How Do You Touch?

In a recent article on haptics (the Greek-derived word for the study of touch) in Smithsonian, June, 2000, page 38, MIT's "touch lab" is mentioned. This is a laboratory run by Mandayam Srinivasan that is especially concerned with how the human hand perceives touch. The sensitivity of the human hand is absolutely incredible. Each fingertip of your hand has about 2,000 receptors just for touch. These receptors are so sensitive that they can detect a dot just three microns high. To get a feeling for how small this is, a human hair is more than 50 microns in diameter. If you had a surface that had a rough spot on it that was .000000075 meters high, your finger could detect it. Visible light is slightly less than 10 times smaller than that, so our fingers are not too far away from being able to detect the presence or absence of different colors of light.

Trying to understand how all this is possible has gotten researchers into an area so complex that there is still no answer as to how it works. It appears that the fingerprint ridges on the bottom of your outer skin layer act as amplifiers. These ridges are much like the ridges you see when you look at your fingerprint. Not only are there several kinds of nerve receptors that give us the sensation of touch, but there are also receptors for other sensations. Some receptors detect heat and a completely different set of receptors detect cold--both calibrated against normal body temperature so they only work if the temperature goes above or below 98.6°F. There are three kinds of pain receptors-one for mechanical pain, one for thermal pain, and one for chemical pain. There is a separate set of receptors for itch. Some of these sensors sense the stretch of your skin around joints as you move providing information about how your body is moving. These stretches can be understood even with your eyes closed. Srinivasan says "We have no idea how these electrical impulses translate into perceptions and feelings." Person holding a cat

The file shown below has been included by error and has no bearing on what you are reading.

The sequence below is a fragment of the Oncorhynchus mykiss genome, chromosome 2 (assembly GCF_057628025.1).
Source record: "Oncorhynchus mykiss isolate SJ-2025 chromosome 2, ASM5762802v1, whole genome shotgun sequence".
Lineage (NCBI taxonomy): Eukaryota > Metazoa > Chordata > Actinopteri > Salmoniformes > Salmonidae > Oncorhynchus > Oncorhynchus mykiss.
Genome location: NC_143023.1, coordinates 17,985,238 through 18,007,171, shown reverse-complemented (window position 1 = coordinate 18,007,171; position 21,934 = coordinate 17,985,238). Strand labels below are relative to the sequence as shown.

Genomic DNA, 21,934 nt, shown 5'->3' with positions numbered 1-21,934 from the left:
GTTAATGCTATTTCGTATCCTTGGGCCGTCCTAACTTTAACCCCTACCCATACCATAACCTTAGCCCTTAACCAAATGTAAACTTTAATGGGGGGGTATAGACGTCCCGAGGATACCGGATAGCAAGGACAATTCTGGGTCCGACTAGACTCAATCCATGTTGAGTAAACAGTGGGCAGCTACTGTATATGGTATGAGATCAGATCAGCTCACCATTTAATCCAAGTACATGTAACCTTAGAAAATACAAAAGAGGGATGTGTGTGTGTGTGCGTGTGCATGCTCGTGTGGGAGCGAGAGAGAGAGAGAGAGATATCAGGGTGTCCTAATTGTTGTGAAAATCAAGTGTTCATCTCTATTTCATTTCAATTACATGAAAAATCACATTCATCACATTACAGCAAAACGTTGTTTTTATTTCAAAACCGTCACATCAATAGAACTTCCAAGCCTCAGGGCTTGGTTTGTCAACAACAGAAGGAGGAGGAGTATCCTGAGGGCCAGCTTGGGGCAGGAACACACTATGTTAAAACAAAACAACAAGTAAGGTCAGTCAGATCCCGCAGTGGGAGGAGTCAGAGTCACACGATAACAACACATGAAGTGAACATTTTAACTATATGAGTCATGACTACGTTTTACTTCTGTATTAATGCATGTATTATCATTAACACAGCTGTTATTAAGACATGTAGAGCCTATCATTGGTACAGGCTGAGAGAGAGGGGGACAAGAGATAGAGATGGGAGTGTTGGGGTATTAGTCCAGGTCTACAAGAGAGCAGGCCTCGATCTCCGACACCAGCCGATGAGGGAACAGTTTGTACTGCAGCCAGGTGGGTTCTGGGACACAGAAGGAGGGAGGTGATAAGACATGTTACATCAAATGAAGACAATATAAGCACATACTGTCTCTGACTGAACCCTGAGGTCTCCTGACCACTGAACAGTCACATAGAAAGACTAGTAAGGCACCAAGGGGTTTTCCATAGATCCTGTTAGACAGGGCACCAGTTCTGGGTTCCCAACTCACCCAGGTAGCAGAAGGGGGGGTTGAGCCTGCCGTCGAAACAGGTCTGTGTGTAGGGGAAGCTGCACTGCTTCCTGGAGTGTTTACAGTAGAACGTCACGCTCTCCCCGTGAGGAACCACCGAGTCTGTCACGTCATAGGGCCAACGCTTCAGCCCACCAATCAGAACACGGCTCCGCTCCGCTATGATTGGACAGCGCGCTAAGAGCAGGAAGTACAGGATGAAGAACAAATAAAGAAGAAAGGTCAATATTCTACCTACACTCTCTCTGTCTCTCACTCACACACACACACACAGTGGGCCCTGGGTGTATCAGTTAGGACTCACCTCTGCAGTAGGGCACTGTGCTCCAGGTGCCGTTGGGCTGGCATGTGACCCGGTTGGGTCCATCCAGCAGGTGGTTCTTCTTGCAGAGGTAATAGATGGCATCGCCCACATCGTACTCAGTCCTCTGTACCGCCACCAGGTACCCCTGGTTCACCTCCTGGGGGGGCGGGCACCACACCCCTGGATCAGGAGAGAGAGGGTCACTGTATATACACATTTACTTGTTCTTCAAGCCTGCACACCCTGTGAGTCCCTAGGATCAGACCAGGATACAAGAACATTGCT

Trying to explain all of this on the basis of mechanistic chance that favors survival is a difficult task. Many things we use our hands for have nothing to do with survival (like playing a musical instrument or painting a picture or being folded in prayer). Some of the sensory abilities we have might even interfere with survival. A claw might be a better defense against a carnivore than a nerve-filled finger. We would suggest that our sense of touch is another example that we ".are fearfully and wonderfully made. Marvelous are thy works and that my soul knoweth right well" (Psalm 139:14). 

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